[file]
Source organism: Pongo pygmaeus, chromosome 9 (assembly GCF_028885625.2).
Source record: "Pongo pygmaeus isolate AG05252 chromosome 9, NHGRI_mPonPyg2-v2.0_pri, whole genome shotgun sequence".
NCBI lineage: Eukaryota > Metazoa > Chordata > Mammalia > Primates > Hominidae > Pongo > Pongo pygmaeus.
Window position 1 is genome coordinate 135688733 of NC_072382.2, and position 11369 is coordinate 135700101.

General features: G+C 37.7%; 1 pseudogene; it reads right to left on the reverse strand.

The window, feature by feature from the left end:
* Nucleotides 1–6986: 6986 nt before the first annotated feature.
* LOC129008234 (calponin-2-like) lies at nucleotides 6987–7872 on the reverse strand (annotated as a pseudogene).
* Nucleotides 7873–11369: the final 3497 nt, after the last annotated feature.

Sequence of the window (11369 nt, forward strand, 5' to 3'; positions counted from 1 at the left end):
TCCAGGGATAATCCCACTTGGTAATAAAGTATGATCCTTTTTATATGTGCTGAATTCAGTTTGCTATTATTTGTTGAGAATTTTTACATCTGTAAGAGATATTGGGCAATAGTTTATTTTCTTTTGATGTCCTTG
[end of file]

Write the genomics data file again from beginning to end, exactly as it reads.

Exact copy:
Source organism: Pongo pygmaeus, chromosome 9 (assembly GCF_028885625.2).
Source record: "Pongo pygmaeus isolate AG05252 chromosome 9, NHGRI_mPonPyg2-v2.0_pri, whole genome shotgun sequence".
NCBI lineage: Eukaryota > Metazoa > Chordata > Mammalia > Primates > Hominidae > Pongo > Pongo pygmaeus.
Window position 1 is genome coordinate 135688733 of NC_072382.2, and position 11369 is coordinate 135700101.

General features: G+C 37.7%; 1 pseudogene; it reads right to left on the reverse strand.

The window, feature by feature from the left end:
* Nucleotides 1–6986: 6986 nt before the first annotated feature.
* LOC129008234 (calponin-2-like) lies at nucleotides 6987–7872 on the reverse strand (annotated as a pseudogene).
* Nucleotides 7873–11369: the final 3497 nt, after the last annotated feature.

Sequence of the window (11369 nt, forward strand, 5' to 3'; positions counted from 1 at the left end):
TCCAGGGATAATCCCACTTGGTAATAAAGTATGATCCTTTTTATATGTGCTGAATTCAGTTTGCTATTATTTGTTGAGAATTTTTACATCTGTAAGAGATATTGGGCAATAGTTTATTTTCTTTTGATGTCCTTG